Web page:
Surface Ocean - Lower Atmosphere Study (SOLAS) Project Integration

Ammonia (NH3)

The air-sea exchange of ammonia is important as acid-base reactions in the atmosphere efficiently form fine mode aerosol ammonium sulphate by gas to particle conversion (Raes et al., 2000). It has also been argued that ammonia allows more rapid formation of new aerosol particles (Yu, 2003), which have a relatively high light scattering coefficient and are also efficient cloud condensation nuclei.

Due to the intensification of agricultural practice, the dominant global source of atmospheric NH3 is terrestrial and this has significant impacts on the present air-sea flux. In contrast, measurements in the remote marine environment have proven difficult due to the low concentrations in both atmosphere and ocean. Despite this, there are indications that the flux may sometimes be from the ocean to the atmosphere (Jickells et al., 2003).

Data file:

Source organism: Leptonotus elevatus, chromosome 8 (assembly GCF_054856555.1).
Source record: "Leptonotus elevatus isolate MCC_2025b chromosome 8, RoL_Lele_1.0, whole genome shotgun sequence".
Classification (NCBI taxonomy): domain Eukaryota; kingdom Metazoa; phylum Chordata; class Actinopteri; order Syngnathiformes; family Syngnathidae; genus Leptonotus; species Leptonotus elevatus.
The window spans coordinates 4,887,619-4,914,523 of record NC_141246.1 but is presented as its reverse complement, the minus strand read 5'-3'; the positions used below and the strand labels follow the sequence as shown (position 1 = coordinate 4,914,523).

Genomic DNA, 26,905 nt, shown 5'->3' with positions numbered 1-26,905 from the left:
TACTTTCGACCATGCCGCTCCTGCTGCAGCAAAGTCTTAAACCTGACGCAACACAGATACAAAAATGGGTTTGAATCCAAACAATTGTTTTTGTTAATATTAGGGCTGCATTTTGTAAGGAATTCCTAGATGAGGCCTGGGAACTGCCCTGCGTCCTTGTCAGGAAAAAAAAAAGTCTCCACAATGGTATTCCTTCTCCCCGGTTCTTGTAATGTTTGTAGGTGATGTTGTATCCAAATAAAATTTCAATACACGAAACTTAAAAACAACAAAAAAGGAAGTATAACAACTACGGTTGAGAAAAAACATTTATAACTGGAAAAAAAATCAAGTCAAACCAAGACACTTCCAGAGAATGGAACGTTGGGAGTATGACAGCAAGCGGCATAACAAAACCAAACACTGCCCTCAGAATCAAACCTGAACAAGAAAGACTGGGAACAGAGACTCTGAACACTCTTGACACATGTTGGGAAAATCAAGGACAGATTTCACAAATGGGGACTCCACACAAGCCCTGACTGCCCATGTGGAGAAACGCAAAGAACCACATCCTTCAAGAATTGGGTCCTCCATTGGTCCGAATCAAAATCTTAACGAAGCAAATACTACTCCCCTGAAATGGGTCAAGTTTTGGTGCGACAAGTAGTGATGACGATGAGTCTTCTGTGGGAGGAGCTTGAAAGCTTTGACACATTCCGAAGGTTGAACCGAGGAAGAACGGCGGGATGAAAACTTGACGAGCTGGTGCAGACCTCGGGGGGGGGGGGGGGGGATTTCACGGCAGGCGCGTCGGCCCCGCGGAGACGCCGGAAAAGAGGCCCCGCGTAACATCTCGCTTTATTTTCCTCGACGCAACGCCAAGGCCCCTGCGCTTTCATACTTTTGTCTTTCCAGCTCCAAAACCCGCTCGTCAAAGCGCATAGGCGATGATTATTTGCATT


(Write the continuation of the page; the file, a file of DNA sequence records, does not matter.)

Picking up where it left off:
No global data set currently exists of ocean/atmosphere NH3 concentrations.

  1. Jickells, T.D. et al. (2003) Isotopic evidence for a marine ammonia source. GRL 30: art. no.-1374.
  2. Raes F. et al. (2000) Formation and cycling of aerosols in the global troposphere. Atm Env 34: 4215-4240.
  3. Yu, F. Q. (2003) Nucleation rate of particles in the lower atmosphere: Estimated time needed to reach pseudo-steady state and sensitivity to H2SO4 gas concentration. GRL 30: art. no.-1526.

Implementation Group 1 also examines these other short-lived components:

Dimethyl Sulphide | Organohalogens | Alkyl nitrates | Isoprene | Methanol | Aerosol and rain